Linked by Eugenia Loli on Mon 27th Aug 2001 05:22 UTC
Syllable, AtheOS AtheOS is a modern, free (GPLed) Operating System written from scratch in C++. A big chunk of the OS is POSIX compliant, supports multiprocessing and it is GUI-oriented (fully OOP). Today we are hosting an interesting interview with the AtheOS creator, Kurt Skauen. Kurt is talking about his views on binary compatibility in future versions, multithreading and the future of his OS in general.
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Confusing problems
by Jon Tidswell on Fri 19th Oct 2001 16:00 UTC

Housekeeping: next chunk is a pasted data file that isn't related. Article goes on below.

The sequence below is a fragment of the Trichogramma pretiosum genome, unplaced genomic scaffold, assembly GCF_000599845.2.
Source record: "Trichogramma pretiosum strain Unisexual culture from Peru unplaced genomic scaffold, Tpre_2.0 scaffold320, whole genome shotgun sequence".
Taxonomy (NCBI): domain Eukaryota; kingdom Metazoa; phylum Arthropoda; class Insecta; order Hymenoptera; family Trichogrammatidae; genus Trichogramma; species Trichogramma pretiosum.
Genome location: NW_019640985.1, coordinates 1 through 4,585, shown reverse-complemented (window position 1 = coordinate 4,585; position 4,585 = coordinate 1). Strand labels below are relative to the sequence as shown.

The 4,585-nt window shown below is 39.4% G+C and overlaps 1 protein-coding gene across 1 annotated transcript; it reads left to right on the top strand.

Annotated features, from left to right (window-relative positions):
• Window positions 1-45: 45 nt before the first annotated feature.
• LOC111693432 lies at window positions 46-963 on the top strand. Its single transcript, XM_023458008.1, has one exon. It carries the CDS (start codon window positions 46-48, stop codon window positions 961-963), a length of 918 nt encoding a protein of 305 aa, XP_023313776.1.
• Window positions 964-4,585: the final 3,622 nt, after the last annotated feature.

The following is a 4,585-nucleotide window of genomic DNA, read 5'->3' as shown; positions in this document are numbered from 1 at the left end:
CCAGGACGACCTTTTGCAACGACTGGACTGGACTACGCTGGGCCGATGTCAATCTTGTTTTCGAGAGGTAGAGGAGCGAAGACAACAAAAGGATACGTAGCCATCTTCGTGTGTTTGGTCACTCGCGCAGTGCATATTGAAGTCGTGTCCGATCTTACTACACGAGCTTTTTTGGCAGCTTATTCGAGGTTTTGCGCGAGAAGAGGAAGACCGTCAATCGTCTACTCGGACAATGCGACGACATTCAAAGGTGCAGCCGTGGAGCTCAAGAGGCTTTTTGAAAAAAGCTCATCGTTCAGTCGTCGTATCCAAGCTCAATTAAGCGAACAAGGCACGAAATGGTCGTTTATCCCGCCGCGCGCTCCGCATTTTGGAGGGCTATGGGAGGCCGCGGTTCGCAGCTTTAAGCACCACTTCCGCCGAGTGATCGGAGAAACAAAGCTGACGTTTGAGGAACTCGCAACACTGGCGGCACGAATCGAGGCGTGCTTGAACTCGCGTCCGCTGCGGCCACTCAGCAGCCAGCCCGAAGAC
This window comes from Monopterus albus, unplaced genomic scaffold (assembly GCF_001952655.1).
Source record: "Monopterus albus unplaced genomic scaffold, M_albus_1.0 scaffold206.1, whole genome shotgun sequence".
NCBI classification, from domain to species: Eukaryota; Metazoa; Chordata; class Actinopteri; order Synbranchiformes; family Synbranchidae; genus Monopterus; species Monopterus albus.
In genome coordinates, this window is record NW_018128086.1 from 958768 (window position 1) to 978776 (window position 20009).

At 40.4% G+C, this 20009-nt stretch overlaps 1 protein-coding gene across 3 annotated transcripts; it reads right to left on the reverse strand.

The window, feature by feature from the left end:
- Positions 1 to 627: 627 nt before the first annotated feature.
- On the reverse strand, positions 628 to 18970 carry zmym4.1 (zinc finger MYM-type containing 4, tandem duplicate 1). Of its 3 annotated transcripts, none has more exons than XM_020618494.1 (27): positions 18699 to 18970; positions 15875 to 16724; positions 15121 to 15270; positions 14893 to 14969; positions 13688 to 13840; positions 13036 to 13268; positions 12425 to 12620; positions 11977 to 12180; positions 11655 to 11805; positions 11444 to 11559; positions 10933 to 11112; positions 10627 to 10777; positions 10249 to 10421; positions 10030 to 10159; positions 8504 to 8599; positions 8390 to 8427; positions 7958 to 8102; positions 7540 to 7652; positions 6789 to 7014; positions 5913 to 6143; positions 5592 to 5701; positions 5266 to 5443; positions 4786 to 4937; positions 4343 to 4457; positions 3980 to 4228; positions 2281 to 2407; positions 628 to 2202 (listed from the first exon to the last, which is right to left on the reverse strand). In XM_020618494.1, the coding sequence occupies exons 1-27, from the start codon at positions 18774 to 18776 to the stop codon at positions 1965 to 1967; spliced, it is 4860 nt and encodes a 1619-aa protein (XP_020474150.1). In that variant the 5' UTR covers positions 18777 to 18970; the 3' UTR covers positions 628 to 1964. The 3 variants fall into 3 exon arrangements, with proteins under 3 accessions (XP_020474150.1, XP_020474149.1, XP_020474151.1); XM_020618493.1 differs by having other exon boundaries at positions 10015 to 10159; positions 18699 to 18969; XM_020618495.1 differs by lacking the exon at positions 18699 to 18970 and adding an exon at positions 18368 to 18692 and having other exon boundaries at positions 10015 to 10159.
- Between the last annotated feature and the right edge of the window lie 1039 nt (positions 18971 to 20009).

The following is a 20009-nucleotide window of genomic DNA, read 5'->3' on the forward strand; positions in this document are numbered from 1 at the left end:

1) Multithreading is just an event handling system where there kernel provides various message queues. It gets most "useful" with preemptive scheduling. This can all be implemented manualls if you feel like it. [ Prof. N Wirth wrote a very readable paper against MT years ago. ] 2) Async IO is multi-threading with second class threads and a very inflexible scheduler. If you don't carefully lock data structures then the IO handler can access inconsistent data structures, if you do lock them then youve just (loosely) synchronised your async IO handler. :-) 3) There is no such thing as async messaging. The appearance of Async messaging is achieved by having a queue managed by a separate (and synchronous) worker thread enqueue and dequeue messages. The policy used by the worker thread to handle full queues is important. If the policy is to drop messages, and the worker thread is buried in the kernel and the policy is hard coded in the thread, then you end up with an unreliable OS. 4) Having the kernel allocate message queues is a _bad_ idea, it makes proper resource accounting very hard. I believe the late Prof Jochen Liedtke was correct in his L4 kernels in choosing only sync IPC. However I believe he was mistaken in not providing a semaphore for shared memory synchronisation. [ Note MS Windows has both PostMessage() and SendMessage(), the later is at least partly synchronous. ] 5) Synchronous messaging (and a predicatable scheduler) makes debugging easier, as it is possible to predict what happens. 6) Handling locks is tricky, which is why well designed languages provide high level synchronisation primatives where the compiler can verify many basic properties (e.g. locks get unlocked), and where code analysis can verify several more (e.g. consistent nesting) allowing formal analysis of deadlock freeness (what a word :-). 7) The idea of separating UI code from application code is not new. Its just a shame that X did not include a proper extension mechanism.